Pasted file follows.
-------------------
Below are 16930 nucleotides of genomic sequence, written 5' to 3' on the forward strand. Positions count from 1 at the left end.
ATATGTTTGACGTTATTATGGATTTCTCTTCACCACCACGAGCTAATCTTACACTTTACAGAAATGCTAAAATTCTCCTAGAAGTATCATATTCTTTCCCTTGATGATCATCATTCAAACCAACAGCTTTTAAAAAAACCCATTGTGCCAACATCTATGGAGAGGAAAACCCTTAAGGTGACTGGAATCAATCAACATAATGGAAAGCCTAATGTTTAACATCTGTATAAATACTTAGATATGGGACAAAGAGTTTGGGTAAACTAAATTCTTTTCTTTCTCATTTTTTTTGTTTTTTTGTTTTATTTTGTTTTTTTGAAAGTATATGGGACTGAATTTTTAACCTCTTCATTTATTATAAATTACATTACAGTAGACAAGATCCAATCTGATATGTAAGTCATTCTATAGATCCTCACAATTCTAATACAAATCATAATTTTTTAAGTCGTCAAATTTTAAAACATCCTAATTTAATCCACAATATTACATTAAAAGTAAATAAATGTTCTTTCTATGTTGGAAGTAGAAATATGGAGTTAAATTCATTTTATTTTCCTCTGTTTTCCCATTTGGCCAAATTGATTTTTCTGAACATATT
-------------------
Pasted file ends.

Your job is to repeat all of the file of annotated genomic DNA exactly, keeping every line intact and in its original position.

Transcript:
Below are 16930 nucleotides of genomic sequence, written 5' to 3' on the forward strand. Positions count from 1 at the left end.
ATATGTTTGACGTTATTATGGATTTCTCTTCACCACCACGAGCTAATCTTACACTTTACAGAAATGCTAAAATTCTCCTAGAAGTATCATATTCTTTCCCTTGATGATCATCATTCAAACCAACAGCTTTTAAAAAAACCCATTGTGCCAACATCTATGGAGAGGAAAACCCTTAAGGTGACTGGAATCAATCAACATAATGGAAAGCCTAATGTTTAACATCTGTATAAATACTTAGATATGGGACAAAGAGTTTGGGTAAACTAAATTCTTTTCTTTCTCATTTTTTTTGTTTTTTTGTTTTATTTTGTTTTTTTGAAAGTATATGGGACTGAATTTTTAACCTCTTCATTTATTATAAATTACATTACAGTAGACAAGATCCAATCTGATATGTAAGTCATTCTATAGATCCTCACAATTCTAATACAAATCATAATTTTTTAAGTCGTCAAATTTTAAAACATCCTAATTTAATCCACAATATTACATTAAAAGTAAATAAATGTTCTTTCTATGTTGGAAGTAGAAATATGGAGTTAAATTCATTTTATTTTCCTCTGTTTTCCCATTTGGCCAAATTGATTTTTCTGAACATATT